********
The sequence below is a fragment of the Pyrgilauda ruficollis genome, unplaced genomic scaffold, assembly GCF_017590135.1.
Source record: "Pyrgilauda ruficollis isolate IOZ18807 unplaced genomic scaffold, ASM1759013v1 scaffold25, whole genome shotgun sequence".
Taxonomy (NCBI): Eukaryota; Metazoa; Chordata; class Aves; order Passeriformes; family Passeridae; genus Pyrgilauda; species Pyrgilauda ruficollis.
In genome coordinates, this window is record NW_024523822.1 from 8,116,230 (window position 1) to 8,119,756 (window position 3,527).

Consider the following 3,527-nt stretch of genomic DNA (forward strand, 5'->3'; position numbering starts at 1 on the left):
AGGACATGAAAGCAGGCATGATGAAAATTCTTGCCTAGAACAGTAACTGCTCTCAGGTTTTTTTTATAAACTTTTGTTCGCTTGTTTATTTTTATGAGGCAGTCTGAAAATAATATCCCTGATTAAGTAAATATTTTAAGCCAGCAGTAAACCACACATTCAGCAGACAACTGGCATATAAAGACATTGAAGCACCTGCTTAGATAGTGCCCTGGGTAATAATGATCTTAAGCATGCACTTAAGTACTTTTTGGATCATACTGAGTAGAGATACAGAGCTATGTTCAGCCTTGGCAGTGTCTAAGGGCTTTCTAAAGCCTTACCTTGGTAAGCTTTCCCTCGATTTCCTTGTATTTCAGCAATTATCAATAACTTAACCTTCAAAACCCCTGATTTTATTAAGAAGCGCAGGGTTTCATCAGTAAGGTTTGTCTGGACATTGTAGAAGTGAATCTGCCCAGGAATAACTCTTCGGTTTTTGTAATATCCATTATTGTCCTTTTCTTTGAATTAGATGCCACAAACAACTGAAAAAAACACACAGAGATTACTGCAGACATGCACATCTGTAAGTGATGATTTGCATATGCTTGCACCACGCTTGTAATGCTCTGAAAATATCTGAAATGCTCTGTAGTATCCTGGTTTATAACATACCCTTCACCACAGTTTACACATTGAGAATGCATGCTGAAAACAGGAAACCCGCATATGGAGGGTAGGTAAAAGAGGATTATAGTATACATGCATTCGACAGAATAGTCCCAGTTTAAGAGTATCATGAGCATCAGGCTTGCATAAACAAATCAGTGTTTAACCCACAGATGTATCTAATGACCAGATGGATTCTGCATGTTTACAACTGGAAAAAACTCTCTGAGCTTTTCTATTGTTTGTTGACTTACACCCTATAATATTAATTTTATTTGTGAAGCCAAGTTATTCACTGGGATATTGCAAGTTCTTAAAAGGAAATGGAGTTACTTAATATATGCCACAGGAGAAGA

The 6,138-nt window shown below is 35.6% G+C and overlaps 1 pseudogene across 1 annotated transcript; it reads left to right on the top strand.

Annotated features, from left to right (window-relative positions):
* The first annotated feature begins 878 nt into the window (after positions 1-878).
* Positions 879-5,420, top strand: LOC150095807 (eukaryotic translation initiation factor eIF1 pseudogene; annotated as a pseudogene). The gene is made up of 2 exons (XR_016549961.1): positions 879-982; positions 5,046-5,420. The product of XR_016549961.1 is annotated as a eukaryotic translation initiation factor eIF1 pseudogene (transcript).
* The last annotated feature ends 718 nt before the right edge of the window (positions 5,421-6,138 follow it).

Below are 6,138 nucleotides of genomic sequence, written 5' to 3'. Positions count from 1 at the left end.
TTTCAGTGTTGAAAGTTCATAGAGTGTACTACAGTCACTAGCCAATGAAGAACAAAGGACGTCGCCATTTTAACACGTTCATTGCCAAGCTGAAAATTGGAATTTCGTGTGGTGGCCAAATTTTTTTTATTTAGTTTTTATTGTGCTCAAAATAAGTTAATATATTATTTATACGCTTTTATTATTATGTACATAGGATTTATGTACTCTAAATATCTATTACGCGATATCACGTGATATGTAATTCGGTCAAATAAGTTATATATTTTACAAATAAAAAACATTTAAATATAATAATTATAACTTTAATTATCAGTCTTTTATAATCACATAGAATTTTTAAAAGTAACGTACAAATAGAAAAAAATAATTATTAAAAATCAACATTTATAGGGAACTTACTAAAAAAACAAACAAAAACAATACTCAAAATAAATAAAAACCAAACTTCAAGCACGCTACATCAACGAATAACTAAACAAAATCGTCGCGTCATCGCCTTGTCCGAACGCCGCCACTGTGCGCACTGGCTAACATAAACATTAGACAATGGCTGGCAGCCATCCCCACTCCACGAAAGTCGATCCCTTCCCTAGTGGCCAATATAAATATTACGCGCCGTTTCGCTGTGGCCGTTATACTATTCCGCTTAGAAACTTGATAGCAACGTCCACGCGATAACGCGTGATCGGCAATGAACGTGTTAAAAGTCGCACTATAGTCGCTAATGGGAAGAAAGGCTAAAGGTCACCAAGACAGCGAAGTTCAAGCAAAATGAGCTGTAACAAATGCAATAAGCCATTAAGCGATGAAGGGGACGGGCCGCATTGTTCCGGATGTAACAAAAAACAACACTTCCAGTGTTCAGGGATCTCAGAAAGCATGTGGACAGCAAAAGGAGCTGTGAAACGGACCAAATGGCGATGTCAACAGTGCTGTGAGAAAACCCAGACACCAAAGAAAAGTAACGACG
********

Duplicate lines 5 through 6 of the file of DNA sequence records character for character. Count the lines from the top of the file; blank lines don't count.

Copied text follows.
Consider the following 3,527-nt stretch of genomic DNA (forward strand, 5'->3'; position numbering starts at 1 on the left):
AGGACATGAAAGCAGGCATGATGAAAATTCTTGCCTAGAACAGTAACTGCTCTCAGGTTTTTTTTATAAACTTTTGTTCGCTTGTTTATTTTTATGAGGCAGTCTGAAAATAATATCCCTGATTAAGTAAATATTTTAAGCCAGCAGTAAACCACACATTCAGCAGACAACTGGCATATAAAGACATTGAAGCACCTGCTTAGATAGTGCCCTGGGTAATAATGATCTTAAGCATGCACTTAAGTACTTTTTGGATCATACTGAGTAGAGATACAGAGCTATGTTCAGCCTTGGCAGTGTCTAAGGGCTTTCTAAAGCCTTACCTTGGTAAGCTTTCCCTCGATTTCCTTGTATTTCAGCAATTATCAATAACTTAACCTTCAAAACCCCTGATTTTATTAAGAAGCGCAGGGTTTCATCAGTAAGGTTTGTCTGGACATTGTAGAAGTGAATCTGCCCAGGAATAACTCTTCGGTTTTTGTAATATCCATTATTGTCCTTTTCTTTGAATTAGATGCCACAAACAACTGAAAAAAACACACAGAGATTACTGCAGACATGCACATCTGTAAGTGATGATTTGCATATGCTTGCACCACGCTTGTAATGCTCTGAAAATATCTGAAATGCTCTGTAGTATCCTGGTTTATAACATACCCTTCACCACAGTTTACACATTGAGAATGCATGCTGAAAACAGGAAACCCGCATATGGAGGGTAGGTAAAAGAGGATTATAGTATACATGCATTCGACAGAATAGTCCCAGTTTAAGAGTATCATGAGCATCAGGCTTGCATAAACAAATCAGTGTTTAACCCACAGATGTATCTAATGACCAGATGGATTCTGCATGTTTACAACTGGAAAAAACTCTCTGAGCTTTTCTATTGTTTGTTGACTTACACCCTATAATATTAATTTTATTTGTGAAGCCAAGTTATTCACTGGGATATTGCAAGTTCTTAAAAGGAAATGGAGTTACTTAATATATGCCACAGGAGAAGA